CAS Registry Numbers are universally used to provide a unique, unmistakable identifier for chemical substances. CAS stands for Chemical Abstracts Service, a division of the American Chemical Society, that assigns a unique numerical identifier to every chemical substance described in the open scientific literature.

The CAS Registry database contains more than 113 million unique organic and inorganic chemical substances, such as alloys, coordination compounds, minerals, mixtures, polymers and salts, and more than 66 million sequences. CAS Registry contains substances reported in the literature back to the early 1800s and over 15,000 substances are added daily. [1]

A CAS Registry Number itself has no inherent chemical significance but provides an unambiguous way to identify a chemical substance or molecular structure when there are many possible systematic, generic, proprietary or trivial names. [2] These numbers are assigned in a sequential, increasing order when the substance is identified by CAS scientists for inclusion in the CAS REGISTRY database,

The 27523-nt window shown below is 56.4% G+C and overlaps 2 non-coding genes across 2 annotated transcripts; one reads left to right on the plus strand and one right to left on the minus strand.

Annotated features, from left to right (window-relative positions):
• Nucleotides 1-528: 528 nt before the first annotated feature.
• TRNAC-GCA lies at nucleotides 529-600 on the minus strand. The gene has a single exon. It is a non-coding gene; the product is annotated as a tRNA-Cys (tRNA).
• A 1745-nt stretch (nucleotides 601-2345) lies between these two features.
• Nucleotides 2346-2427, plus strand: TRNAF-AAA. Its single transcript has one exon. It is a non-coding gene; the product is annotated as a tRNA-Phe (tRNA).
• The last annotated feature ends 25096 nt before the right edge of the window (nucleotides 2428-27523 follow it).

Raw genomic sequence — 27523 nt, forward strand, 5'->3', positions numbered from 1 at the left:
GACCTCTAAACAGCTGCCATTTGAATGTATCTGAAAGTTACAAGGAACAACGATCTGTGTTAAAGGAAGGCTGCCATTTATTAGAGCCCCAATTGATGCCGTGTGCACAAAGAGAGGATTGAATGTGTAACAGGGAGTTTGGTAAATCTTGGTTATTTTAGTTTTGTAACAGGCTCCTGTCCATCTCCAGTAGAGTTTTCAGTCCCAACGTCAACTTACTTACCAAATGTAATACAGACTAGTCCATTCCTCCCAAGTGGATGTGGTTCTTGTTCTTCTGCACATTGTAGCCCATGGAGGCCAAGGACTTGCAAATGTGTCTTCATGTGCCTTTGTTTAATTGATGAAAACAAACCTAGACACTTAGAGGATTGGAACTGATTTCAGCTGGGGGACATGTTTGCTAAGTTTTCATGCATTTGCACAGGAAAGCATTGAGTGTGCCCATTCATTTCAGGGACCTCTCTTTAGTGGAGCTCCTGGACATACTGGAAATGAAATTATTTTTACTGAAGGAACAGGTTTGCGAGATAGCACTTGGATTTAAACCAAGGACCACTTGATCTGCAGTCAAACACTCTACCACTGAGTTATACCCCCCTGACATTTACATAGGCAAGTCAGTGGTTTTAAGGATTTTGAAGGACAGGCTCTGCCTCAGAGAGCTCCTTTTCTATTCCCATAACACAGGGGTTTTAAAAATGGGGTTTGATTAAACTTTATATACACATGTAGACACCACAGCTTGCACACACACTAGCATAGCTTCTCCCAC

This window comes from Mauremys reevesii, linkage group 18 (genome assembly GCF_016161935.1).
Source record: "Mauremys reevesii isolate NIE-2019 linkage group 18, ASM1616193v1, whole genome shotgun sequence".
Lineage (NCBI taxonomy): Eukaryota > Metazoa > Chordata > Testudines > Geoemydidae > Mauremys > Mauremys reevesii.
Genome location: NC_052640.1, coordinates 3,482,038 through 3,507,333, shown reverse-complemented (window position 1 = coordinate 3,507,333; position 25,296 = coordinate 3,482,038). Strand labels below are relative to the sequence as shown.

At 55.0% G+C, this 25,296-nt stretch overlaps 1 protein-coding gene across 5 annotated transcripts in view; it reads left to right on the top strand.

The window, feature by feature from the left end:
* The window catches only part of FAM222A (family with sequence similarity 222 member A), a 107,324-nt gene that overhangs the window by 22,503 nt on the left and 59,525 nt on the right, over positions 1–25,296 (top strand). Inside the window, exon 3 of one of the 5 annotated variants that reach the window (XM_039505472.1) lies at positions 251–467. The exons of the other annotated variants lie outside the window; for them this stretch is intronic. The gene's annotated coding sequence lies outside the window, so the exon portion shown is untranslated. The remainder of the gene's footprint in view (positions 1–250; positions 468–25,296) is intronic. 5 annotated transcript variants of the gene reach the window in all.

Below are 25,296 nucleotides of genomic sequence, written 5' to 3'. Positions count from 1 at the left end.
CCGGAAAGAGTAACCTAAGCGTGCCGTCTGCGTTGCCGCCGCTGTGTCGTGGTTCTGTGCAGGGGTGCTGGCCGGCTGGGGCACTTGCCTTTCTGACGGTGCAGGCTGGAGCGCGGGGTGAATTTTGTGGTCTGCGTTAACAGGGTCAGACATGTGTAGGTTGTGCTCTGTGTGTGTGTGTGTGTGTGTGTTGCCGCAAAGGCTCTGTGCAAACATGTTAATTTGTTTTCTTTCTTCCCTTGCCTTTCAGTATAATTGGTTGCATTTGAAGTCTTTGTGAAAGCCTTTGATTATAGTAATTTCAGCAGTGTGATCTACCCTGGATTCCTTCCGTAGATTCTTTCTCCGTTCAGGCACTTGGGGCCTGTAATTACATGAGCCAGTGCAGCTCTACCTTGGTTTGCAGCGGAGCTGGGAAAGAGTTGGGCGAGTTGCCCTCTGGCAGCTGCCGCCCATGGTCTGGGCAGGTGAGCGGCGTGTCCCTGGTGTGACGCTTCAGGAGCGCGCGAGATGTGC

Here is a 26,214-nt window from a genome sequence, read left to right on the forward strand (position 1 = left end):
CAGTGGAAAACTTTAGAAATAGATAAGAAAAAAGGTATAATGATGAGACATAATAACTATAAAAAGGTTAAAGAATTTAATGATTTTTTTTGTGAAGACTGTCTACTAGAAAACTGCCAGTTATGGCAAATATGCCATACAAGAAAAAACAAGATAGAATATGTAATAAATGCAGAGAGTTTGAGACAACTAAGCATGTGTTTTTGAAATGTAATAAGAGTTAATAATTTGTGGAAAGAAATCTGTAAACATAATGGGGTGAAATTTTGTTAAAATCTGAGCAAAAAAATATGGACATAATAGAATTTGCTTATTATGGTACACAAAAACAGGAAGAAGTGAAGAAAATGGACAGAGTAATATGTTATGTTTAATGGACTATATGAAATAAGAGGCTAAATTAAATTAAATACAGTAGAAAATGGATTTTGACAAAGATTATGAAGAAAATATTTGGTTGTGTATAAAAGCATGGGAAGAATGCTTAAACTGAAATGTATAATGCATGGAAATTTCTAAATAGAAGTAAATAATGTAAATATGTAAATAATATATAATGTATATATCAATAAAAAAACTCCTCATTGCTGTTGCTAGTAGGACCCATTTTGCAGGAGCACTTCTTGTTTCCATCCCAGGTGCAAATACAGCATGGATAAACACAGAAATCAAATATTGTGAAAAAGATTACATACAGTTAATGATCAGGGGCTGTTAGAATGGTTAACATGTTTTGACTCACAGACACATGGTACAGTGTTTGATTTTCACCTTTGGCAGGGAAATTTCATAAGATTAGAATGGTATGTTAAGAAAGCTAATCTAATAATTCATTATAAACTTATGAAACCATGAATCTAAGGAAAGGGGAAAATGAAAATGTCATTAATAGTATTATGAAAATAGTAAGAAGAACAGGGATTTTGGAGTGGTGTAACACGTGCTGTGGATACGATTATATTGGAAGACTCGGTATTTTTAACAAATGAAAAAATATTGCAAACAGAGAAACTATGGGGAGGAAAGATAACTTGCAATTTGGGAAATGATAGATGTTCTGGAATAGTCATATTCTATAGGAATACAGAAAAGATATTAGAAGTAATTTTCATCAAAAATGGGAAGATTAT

A CAS number is separated by hyphens into three parts, the first consisting from two up to seven digits, the second consisting of two digits, and the third consisting of a single digit serving as a check digit. The check digit is calculated by taking the sum of last digit times 1, the previous digit times 2 and the still previous digit times 3 and so on, and finally computing the remainder upon dividing the sum by 10.

For example, the CAS number of water is 7732-18-5: the checksum 5 is calculated as (8×1 + 1×2 + 2×3 + 3×4 + 7×5 + 7×6) = 105; 105 mod 10 = 5.

I wrote a PL SQL function to validate CAS Registry Numbers for use in one of the database applications for a semiconductors company for managing the chemicals used in their chip manufacturing facilities.

The function f_is_valid_cas_number takes a CAS number as input and returns 1 if it is valid and 0 otherwise. The following examples show how the function can be used:

-- Valid CAS Number for Water, returns 1
SELECT f_is_valid_cas_number('7732-18-5') FROM dual;

-- Invalid syntax, returns 0
SELECT f_is_valid_cas_number('7A2-181-522') FROM dual;

-- Valid syntax but incorrect checksum, returns 0
SELECT f_is_valid_cas_number('1-11-5') FROM dual;

In an Oracle PL SQL program, the function can be used to set a flag as follows:

-- Valid CAS Number for Water, sets is_valid_cas_number flag to 1
is_valid_cas_number NUMBER(1) := f_is_valid_cas_number('7732-18-5');

The code for the function is available in the CAS Number Validator repository on Github. I hope you find it useful.

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